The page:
Burlington Stores (BURL) has long been one of my favorite retailers. The company has experienced enormous earnings growth in past years because of a virtuous combination of revenue and margin growth, combined with prudent capital spending and cash returns to shareholders.
The selloff earlier this year sent Burlington shares down from $250 to just $105 in the span of a few weeks, which is somewhat difficult to believe. Shares were unequivocally a bargain at that time, but at this point, I’m not so sure. My intense bullishness on Burlington over the long term has been tempered by the situation we’re in today, as I fear that Burlington’s customers may not return in the same quantities with which they once frequented its stores.
Burlington is best in class, but is that enough?
I’ve liked Burlington for a long time because it does the things a retailer must do to be successful. It turns over inventory quickly, which leads to fewer markdowns and lower cash investment in product. It has consistently boosted comparable sales and kept a lid on SG&A costs. It buys back stock opportunistically to help drive higher EPS via a lower float. It has optimized its merchandise mix over time to be highly diversified in different product categories. The list goes on, but the point is that Burlington is one of the best retailers I’ve ever come across for these reasons.
However, will that be enough through this crisis and beyond? Burlington shuttered its stores beginning about a month ago, and more recently announced fairly drastic measures of furloughing nearly everyone, slashing executive pay, stopping share repurchases, and cutting capex. Many retailers are doing this sort of thing in order to survive, so Burlington isn’t alone. That doesn’t make it less painful, however.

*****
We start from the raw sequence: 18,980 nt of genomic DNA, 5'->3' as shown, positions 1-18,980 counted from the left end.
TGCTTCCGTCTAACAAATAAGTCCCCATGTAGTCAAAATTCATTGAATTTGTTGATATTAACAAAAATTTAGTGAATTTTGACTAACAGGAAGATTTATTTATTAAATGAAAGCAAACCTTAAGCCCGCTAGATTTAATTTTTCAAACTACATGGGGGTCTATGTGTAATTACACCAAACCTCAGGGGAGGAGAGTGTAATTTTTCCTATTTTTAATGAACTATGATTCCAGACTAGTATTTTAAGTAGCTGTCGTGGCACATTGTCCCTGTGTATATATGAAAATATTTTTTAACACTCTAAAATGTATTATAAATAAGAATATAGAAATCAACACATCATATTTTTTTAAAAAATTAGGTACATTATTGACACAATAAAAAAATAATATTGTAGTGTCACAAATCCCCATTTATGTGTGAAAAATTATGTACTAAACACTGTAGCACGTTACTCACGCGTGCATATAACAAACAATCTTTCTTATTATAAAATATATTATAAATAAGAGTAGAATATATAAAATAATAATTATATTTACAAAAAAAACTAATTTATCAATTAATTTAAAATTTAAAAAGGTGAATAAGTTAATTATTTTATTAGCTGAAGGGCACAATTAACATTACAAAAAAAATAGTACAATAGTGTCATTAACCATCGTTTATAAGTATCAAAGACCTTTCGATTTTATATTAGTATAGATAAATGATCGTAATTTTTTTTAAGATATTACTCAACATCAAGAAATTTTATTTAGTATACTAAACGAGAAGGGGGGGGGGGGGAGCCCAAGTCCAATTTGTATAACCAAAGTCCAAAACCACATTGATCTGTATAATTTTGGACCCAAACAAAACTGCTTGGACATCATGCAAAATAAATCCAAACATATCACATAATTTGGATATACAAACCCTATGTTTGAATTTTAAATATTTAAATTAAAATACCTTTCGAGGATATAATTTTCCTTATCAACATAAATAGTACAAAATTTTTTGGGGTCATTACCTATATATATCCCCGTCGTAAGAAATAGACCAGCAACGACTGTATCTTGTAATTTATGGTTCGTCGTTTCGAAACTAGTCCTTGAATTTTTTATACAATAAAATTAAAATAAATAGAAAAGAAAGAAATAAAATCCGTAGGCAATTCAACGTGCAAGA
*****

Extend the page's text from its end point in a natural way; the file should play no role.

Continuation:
There is no indication as far as I can tell as to when stores will be allowed to open. There is no playbook for this sort of crisis, so leaders are having to make it up as they go. That leads to uncertainty, and uncertainty is a risky thing when investing.
To combat this uncertainty, Burlington also recently issued a billion dollars of new debt, $700 million of which is convertible with a 2.25% interest rate, and the balance which is traditional debt at 6.25%. The company had just under a billion dollars of long-term debt at the end of the most recent fiscal year, so it has essentially doubled that total with this latest offering.
While Burlington can afford to service this debt under normal circumstances, it will crimp profitability given the increase in interest expense, not to mention any costs to shareholders from conversions that may occur. The conversion price works out to ~$220 per share, which is much less than the stock traded for earlier this year. I’d suggest Burlington will ultimately issue substantially all of the shares available under this debt before the five-year maturity period has expired. That works out to just over 3 million shares on a current share count of ~65 million, so the impact isn’t devastating by any means. But it is a headwind to EPS as the float should rise as a result of this issuance.
The other thing I’m worried about is that I’m not sure Burlington’s customers will have the capacity to return to normal anytime soon.